Silicon Valley billionaire, philanthropist and author Michael Moritz and his wife Harriet Heyman's charitable foundation has been announced as the new sponsor of the Booker prize, a month after the Man Group revealed it was ending its 18-year sponsorship of the prestigious award for literary fiction.

Moritz and Heyman's foundation, Crankstart, has committed to an initial five-year exclusive funding term for the Booker, with an option to renew for a further five years. It will not give its name to the award, which will revert to its old name of the Booker prize from 1 June, when the Man Group's sponsorship ends.

We are pleased to announce the publication of The Inner Lives of Book Clubs!

This fascinating report is the first to really get to the heart of the book club experience. It's the result of two surveys of more than 5,500 people, combined with BookBrowse's more than 15 years of book club experience and research.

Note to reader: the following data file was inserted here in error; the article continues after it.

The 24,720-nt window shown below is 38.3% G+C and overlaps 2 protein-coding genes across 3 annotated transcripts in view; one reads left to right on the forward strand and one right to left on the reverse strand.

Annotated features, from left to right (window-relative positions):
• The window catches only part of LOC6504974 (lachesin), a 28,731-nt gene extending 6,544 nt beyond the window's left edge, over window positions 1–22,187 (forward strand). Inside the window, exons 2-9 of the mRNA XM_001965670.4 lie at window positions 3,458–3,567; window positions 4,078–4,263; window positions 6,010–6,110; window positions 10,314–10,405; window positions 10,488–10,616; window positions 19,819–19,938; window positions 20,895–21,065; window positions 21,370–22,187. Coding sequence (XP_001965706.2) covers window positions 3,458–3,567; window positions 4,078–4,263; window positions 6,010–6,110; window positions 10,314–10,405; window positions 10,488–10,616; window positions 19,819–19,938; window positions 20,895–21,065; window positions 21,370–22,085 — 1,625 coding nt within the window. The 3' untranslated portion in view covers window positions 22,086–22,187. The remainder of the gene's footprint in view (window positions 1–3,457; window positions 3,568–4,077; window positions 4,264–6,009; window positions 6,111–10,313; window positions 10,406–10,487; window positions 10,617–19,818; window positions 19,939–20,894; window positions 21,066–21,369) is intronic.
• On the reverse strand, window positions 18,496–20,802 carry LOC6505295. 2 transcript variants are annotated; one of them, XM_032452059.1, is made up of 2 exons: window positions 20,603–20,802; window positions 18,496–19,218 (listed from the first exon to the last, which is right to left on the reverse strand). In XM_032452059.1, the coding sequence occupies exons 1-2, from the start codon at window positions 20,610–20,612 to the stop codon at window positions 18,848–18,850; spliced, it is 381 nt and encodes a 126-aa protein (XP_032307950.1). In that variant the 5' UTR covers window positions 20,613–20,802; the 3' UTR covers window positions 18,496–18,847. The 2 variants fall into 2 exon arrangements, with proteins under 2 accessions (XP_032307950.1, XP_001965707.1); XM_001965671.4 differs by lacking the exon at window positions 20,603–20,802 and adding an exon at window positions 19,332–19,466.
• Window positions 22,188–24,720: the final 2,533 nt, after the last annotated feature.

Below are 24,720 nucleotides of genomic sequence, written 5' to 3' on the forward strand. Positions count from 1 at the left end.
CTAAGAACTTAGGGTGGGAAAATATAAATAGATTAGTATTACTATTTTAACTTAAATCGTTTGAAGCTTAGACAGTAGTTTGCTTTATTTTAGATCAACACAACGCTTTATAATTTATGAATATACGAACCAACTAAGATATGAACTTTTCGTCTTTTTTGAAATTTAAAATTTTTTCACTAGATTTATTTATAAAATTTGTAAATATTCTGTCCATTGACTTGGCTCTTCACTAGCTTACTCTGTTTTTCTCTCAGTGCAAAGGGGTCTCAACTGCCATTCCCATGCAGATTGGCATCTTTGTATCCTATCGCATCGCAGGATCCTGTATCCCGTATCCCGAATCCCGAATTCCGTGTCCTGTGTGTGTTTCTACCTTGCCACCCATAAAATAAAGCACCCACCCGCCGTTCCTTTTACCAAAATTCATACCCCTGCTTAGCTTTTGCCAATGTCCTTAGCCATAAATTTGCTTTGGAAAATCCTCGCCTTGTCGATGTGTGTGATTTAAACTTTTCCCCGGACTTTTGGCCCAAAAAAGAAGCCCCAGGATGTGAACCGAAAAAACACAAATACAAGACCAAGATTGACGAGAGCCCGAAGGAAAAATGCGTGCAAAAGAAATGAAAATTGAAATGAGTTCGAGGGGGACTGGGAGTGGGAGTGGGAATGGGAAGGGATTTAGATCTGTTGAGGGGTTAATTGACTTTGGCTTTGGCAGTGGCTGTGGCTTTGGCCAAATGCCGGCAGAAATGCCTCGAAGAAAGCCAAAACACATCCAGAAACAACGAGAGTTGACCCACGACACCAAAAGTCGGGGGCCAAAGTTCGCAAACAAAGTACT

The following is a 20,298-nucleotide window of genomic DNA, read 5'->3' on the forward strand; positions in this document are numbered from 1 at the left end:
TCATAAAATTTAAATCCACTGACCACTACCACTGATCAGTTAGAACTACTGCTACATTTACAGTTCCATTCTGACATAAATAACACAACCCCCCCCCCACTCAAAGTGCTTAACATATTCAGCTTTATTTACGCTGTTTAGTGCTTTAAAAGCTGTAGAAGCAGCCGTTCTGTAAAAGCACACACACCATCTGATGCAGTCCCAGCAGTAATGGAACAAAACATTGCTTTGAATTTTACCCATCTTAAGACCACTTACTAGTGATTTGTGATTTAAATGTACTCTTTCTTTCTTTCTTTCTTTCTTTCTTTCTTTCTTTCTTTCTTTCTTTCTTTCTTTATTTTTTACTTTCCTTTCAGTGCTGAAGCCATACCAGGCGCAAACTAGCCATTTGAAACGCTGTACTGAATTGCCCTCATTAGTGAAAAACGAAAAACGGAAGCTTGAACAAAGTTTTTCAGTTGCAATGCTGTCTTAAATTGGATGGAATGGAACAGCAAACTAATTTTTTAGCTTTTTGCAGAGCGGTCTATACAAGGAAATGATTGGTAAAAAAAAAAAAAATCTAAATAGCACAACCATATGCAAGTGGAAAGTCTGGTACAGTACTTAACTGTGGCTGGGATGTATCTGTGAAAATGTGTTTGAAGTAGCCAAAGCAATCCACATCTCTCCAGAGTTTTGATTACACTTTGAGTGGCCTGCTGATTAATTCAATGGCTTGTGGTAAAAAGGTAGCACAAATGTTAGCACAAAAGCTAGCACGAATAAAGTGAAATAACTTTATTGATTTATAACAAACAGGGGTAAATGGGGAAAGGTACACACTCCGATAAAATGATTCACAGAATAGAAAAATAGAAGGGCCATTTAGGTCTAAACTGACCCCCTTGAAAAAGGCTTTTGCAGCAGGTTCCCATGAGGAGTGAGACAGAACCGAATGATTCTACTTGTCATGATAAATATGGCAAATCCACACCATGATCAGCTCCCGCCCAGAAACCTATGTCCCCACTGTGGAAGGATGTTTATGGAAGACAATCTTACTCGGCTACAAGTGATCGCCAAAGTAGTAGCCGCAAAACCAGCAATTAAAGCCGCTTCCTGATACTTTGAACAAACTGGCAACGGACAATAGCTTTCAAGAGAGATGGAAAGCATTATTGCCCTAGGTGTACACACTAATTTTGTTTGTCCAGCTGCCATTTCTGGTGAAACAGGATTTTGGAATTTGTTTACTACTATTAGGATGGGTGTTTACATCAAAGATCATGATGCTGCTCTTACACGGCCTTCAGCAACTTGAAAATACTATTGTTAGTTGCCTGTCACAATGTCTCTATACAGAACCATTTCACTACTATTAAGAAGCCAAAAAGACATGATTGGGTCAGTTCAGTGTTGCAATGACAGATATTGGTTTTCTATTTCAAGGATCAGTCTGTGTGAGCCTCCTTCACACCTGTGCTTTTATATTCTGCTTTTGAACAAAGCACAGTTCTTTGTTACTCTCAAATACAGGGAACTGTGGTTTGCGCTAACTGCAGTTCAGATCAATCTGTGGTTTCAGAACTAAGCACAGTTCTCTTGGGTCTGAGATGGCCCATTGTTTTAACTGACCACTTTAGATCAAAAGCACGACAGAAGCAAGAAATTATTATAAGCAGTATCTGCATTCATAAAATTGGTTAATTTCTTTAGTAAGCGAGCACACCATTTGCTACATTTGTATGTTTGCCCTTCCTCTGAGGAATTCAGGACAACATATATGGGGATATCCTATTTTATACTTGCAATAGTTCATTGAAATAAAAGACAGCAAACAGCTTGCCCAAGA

Its 56-pages are packed with interesting and usable information that is relevant to librarians, authors, publishers, booksellers and, of course, book clubs.

Among much else, you will discover:

  • The attributes most successful book groups share.
  • The demographics of public book clubs compared to private groups.
  • What people want from their book club.
  • The elements book clubs look for when picking books.
  • The 12 most common book club challenges, and how groups resolve them.
  • The link between discussion length and happiness.
  • The percentage of book clubs that use library book bags.
  • What people interested in a book club but not in one want from a group
  • What causes people to leave book clubs.

Prolific author William E. Butterworth III, who wrote under the name W.E.B. Griffin, has died aged 89.

The writer Andrea Levy, who explored the experience of Jamaican British people in a series of novels over 20 years has died, aged 62, from cancer.

After starting to write as a hobby in her early 30s, Levy published three novels in the 1990s that brought her positive reviews and steady sales. But her fourth novel, Small Island, launched her into the literary big league, winning the 2004 Orange prize, the Whitbread book of the year and the Commonwealth Writers' prize, selling more than 1m copies around the world and inspiring a 2009 BBC adaptation.

thatware.org ©